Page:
Claes, believed to have sailed from the Texel on "het Wapen van Noorwegen," arriving at New Amsterdam, Aug. 4, 1638; served for Michiel Jans, at Rensselaerswyck, in 1641.

Glen

Sander Leendertse, sailed from the Texel on "den Harinck," ("The Herring"), May, 1639, arriving at New Amsterdam, July 7, 1639, and located at Rensselaerswyck, engaging in transportation of colonists by yachts, according to translation of papers of Patroon K. Van Rensselaer; but according to Prof. Pearson, he was in the employ of Dutch West India Co., at Fort Nassau (Albany), in 1633, receiving a grant in 1651; and in 1665, he obtained a patent in Schenectady, which land along the Mohawk, opposite that place, he named Nova Scotia, as his family was originally from Holland, known as Alexander (hence Xander, or Sander) before removing to Holland to escape religious persecution. His became the most important family there, with descendants residing in the same place in 1910.

Goyer

Claes Andriesen (or Goijer), came from Hilversum, North Holland, arriving on "Arms of Rensselaerswyck," at New Amsterdam, March, 1644; was servant of Jan Barentse Wemp (or Webb), at Rensselaerswyck, March, 1650; surname applied after arrival, as he came from locality of Gooi, or Gooiland.

Goes

Matthys Janse (or Hoes), was in Beverwyck in 1661, and his son, Jan Tysse, removed to Kinderhook.

Goyversen

Jacob, came from Fleckero, Norway, arriving on "d'Eendracht" ("The Unity"), May 24, 1630.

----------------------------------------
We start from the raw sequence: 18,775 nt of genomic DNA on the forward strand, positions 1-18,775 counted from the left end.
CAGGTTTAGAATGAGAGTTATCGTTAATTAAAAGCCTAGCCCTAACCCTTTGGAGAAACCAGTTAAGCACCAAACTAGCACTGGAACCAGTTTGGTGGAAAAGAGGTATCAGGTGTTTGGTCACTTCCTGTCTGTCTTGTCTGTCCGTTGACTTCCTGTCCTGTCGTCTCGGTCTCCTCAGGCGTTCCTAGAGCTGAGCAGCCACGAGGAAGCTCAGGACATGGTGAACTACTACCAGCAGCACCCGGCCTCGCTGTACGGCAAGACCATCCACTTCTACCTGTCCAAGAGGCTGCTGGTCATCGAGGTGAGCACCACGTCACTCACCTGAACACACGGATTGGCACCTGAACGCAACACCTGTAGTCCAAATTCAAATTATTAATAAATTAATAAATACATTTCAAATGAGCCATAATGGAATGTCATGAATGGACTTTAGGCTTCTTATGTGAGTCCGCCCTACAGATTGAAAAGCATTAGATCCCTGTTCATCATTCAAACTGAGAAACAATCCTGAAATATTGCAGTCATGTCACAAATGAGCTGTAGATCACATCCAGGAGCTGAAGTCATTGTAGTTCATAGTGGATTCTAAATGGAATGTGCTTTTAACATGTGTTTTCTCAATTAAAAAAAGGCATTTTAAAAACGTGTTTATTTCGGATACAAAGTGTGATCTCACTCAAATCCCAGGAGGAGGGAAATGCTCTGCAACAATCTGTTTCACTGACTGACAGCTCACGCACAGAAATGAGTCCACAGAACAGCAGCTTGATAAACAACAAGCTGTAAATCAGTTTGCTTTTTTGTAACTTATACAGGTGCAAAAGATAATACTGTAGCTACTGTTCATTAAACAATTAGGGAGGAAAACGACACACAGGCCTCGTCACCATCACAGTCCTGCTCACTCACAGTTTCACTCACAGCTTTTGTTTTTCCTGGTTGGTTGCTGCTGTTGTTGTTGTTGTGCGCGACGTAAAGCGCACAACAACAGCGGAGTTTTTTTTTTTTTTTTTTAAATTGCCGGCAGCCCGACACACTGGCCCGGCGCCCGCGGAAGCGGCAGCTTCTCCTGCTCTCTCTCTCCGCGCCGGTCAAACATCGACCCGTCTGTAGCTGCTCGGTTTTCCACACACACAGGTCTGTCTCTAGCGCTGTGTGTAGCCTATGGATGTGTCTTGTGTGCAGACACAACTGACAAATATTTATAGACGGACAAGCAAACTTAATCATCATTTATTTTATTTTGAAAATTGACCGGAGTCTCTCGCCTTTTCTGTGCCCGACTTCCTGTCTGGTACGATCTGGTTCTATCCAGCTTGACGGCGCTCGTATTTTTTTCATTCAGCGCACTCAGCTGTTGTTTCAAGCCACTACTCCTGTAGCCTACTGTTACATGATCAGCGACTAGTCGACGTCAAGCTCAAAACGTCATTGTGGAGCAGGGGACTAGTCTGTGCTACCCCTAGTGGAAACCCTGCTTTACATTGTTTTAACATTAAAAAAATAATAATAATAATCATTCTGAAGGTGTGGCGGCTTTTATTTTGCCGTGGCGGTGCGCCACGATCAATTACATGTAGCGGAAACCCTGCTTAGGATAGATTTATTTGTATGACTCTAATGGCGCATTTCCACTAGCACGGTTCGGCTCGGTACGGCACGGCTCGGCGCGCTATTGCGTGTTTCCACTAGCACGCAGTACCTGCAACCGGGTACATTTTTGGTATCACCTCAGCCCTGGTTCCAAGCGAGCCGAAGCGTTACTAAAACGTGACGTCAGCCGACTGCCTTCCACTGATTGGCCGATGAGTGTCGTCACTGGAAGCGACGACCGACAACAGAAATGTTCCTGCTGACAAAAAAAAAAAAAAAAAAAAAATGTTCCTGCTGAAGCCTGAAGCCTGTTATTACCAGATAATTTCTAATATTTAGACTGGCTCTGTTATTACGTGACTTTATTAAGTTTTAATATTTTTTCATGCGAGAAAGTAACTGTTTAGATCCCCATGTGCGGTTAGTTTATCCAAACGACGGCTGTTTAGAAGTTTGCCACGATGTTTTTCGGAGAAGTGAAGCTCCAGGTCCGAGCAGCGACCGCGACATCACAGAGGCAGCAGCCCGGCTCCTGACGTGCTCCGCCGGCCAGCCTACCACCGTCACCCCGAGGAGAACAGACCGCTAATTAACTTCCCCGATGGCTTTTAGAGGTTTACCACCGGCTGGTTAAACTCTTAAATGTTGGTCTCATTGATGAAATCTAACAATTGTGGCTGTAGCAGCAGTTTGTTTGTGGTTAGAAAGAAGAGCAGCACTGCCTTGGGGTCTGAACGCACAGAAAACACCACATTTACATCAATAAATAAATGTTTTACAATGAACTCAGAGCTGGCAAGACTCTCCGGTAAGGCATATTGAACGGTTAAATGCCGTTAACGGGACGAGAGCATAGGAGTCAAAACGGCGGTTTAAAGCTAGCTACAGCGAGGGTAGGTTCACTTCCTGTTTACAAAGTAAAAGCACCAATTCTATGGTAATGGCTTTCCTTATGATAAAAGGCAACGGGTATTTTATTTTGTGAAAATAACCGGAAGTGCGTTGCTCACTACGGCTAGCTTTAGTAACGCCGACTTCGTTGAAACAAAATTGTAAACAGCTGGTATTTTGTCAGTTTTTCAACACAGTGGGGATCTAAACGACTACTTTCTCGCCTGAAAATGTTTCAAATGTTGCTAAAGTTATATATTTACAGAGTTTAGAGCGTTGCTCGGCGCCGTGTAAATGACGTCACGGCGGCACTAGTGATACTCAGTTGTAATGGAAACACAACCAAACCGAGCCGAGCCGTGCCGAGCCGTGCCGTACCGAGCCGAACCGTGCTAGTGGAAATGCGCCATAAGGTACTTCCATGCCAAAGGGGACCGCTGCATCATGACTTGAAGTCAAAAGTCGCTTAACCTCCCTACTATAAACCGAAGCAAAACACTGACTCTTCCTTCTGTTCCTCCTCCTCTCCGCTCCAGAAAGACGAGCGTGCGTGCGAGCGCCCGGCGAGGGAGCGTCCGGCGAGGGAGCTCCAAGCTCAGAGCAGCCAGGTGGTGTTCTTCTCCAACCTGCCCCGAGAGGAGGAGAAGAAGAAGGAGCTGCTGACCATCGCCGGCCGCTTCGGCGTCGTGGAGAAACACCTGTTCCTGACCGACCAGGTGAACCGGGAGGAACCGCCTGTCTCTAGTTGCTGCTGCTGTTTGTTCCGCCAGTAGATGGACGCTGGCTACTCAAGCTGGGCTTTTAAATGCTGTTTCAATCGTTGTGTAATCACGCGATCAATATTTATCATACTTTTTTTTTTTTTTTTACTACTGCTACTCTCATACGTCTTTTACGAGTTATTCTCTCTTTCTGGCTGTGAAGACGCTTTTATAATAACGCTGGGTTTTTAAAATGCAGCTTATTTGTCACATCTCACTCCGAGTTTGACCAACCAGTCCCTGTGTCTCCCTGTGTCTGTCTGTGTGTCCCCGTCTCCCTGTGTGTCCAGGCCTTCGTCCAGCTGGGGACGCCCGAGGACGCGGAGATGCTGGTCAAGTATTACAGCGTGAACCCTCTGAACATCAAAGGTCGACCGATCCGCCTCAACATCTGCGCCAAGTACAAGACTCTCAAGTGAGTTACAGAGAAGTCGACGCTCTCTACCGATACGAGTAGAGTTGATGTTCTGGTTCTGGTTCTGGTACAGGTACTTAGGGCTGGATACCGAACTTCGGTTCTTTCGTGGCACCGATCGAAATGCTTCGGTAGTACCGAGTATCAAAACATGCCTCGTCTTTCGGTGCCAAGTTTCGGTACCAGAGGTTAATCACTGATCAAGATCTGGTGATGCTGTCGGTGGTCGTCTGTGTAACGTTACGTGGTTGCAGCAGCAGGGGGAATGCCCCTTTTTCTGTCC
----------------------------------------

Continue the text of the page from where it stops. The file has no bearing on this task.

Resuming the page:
Goewey

Salomon Abelse, born in Amsterdam, was a carpenter at Beverwyck, and had sons, Jacob and Jan, living there in 1668.

Grasmeer

Wilhelmus, son-in-law of Dominie Megapolensis, pastor of the Dutch church in Rensselaerswyck, sailed from Holland shortly after Apr. 16, 1650, and preached in the Patroon's colony in 1650; returned to Holland, November, 1651.

Grauw

Leendert Arentse, had a child, Gysbertje, baptised in Albany, May 19, 1689.

Greveraad

Henricus, of New Amsterdam, married Sara Sanders at Albany, May 4, 1686, and their child, Lysbeth, baptised here, Dec. 25, 1686; but later ones in New York City.

Groenendyck

Johannes, son of Pieter, of New Amsterdam, and baptised there, March 4, 1675; but came to Albany, where he was sheriff in 1698; married Delia Cuyler, daughter of Hendrick Cuyler, of Albany, the progenitor of that family, Sept. 19, 1694.

Groenwout

Juriaen Janse, was in Beverwyck in 1662, where he was a licensed butcher in 1670, and bought land.

Groesbeck

Nicolaas Jacobse, came from Rotterdam, Holland, and in 1662, was a carpenter of Beverwyck, with house on west side of Pearl, the second north of Maiden Lane.

Groot

Symon Symonse, was in employ of Dutch West India Co. at Beverwyck in 1654, and became one of first settlers of Schenectady.

Gysbertsen

Lubbert, came from Blaricum, near Naarden, Province of North Holland, sailing with wife, Divertgen Cornelise, and three sons, Gysbert, Theus and Jan, on "d'Eendracht" ("The Unity"), May, 1634; wheelwright, under contract with Patroon K. Van Rensselaer.